Amazon SQS vs Starling: What are the differences?
What is Amazon SQS? Fully managed message queuing service. Transmit any volume of data, at any level of throughput, without losing messages or requiring other services to be always available. With SQS, you can offload the administrative burden of operating and scaling a highly available messaging cluster, while paying a low price for only what you use.
What is Starling? A light weight server for reliable distributed message passing. Starling is a powerful but simple messaging server that enables reliable distributed queuing with an absolutely minimal overhead. It speaks the MemCache protocol for maximum cross-platform compatibility. Any language that speaks MemCache can take advantage of Starling's queue facilities.
Amazon SQS and Starling belong to "Message Queue" category of the tech stack.
Some of the features offered by Amazon SQS are:
- A queue can be created in any region.
- The message payload can contain up to 256KB of text in any format. Each 64KB ‘chunk’ of payload is billed as 1 request. For example, a single API call with a 256KB payload will be billed as four requests.
- Messages can be sent, received or deleted in batches of up to 10 messages or 256KB. Batches cost the same amount as single messages, meaning SQS can be even more cost effective for customers that use batching.
On the other hand, Starling provides the following key features:
- Written by Blaine Cook at Twitter
- Starling is a Message Queue Server based on MemCached
- Written in Ruby
Starling is an open source tool with 468 GitHub stars and 63 GitHub forks. Here's a link to Starling's open source repository on GitHub.
What is Amazon SQS?
What is Starling?
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In the beginning we thought we wanted to start using something like RabbitMQ or maybe Kafka or maybe ActiveMQ. Back then we only had a few developers and no ops people. That has changed now, but we didn't really look forward to setting up a queuing cluster and making sure that all works.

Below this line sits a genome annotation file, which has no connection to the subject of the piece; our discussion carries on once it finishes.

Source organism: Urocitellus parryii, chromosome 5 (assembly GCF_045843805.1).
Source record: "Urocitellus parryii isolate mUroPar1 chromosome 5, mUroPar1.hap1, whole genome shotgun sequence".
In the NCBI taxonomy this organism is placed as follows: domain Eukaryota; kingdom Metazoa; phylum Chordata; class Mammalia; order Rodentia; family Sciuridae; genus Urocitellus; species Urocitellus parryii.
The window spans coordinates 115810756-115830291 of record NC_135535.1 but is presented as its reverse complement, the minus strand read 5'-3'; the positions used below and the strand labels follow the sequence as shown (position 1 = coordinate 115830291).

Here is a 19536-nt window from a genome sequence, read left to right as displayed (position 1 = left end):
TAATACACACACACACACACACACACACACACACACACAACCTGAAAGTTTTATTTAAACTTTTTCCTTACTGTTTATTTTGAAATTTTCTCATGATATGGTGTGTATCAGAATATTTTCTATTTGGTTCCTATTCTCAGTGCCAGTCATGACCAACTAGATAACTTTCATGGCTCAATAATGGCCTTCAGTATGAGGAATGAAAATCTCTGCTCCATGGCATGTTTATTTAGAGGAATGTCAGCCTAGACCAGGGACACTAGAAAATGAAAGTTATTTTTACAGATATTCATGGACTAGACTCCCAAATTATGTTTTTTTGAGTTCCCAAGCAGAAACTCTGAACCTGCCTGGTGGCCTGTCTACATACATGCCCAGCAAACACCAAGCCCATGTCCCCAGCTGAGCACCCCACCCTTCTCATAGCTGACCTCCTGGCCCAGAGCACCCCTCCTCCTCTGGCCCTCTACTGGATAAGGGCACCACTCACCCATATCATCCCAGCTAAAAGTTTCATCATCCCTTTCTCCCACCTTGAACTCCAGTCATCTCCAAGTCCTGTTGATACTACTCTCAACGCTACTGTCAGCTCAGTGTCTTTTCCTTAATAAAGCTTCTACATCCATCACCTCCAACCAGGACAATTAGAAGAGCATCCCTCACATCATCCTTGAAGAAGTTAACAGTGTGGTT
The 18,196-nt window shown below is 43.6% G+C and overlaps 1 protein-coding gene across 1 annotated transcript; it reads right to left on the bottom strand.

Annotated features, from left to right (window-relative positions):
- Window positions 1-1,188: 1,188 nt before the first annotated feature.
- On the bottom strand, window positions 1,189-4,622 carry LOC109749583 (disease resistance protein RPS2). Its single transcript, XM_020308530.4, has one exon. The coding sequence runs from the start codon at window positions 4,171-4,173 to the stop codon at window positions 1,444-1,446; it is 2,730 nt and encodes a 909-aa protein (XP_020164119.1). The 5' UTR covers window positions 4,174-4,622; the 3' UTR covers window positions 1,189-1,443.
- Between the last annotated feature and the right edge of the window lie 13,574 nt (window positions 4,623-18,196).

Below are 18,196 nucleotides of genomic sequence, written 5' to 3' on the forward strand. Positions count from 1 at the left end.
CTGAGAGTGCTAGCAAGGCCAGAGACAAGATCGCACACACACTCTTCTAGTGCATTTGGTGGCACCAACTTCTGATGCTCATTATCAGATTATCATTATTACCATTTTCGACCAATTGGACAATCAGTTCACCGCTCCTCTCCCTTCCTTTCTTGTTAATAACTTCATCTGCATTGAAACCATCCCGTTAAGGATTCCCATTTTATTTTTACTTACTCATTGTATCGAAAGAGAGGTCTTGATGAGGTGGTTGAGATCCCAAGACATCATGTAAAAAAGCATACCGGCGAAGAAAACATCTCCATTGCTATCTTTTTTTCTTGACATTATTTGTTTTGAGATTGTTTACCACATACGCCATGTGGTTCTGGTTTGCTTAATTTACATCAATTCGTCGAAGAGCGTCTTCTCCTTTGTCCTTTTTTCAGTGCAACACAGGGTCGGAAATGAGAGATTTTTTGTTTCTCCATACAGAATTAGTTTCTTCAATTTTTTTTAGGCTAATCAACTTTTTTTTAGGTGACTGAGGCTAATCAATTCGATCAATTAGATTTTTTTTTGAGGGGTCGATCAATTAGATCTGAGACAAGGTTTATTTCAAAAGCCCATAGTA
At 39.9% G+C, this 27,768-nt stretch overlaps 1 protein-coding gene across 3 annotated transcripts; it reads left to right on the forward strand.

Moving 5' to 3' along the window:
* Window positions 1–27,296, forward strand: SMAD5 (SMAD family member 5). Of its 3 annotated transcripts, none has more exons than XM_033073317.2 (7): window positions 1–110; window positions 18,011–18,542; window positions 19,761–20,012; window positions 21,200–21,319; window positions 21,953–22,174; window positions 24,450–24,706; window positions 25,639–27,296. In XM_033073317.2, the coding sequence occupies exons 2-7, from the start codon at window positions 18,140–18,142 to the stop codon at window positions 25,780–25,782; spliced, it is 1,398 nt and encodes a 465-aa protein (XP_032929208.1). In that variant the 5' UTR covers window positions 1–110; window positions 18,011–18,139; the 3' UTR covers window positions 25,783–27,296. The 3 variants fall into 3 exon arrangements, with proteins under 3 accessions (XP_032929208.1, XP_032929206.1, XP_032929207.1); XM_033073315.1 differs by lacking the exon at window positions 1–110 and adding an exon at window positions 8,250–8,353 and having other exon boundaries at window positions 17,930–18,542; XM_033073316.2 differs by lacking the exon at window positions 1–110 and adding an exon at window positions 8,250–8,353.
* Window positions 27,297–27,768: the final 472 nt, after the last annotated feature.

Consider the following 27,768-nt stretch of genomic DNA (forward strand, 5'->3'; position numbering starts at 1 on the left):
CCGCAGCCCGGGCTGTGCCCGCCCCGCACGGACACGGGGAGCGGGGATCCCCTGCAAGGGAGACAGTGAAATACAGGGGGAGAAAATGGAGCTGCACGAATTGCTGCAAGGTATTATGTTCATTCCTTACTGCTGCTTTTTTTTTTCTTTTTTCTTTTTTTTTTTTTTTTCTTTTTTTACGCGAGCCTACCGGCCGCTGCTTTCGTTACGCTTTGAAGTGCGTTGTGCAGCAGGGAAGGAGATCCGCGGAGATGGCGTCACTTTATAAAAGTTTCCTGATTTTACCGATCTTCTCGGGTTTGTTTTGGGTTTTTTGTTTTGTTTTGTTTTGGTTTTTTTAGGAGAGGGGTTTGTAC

What we did instead was we looked at what services Amazon offers to see if we can use those to build our own messaging system within those services. That's basically what we did. We wrote some clients in Ruby that can basically do the entire orchestration for us, and we run all our messaging on both SNS and SQS. Basically what you can do in Amazon services is you can use Amazon Simple Notification Service, so SNS, for creating topics and you can use queues to subscribe to these topics. That's basically all you need for a messaging system. You don't have to worry about scalability at all. That's what really appealed to us.
This isn't exactly low-latency (10s to 100s of milliseconds), but it has good throughput and a simple API. There is good reliability, and there is no configuration necessary to get up and running. A hosted queue is important when trying to move fast.
SQS is the bridge between our new Lambda services and our incumbent Rails applications. Extremely easy to use when you're already using other AWS infrastructure.
Primary message queue. Enqueueing operations revert to a local file-system-based queue when SQS is unavailable.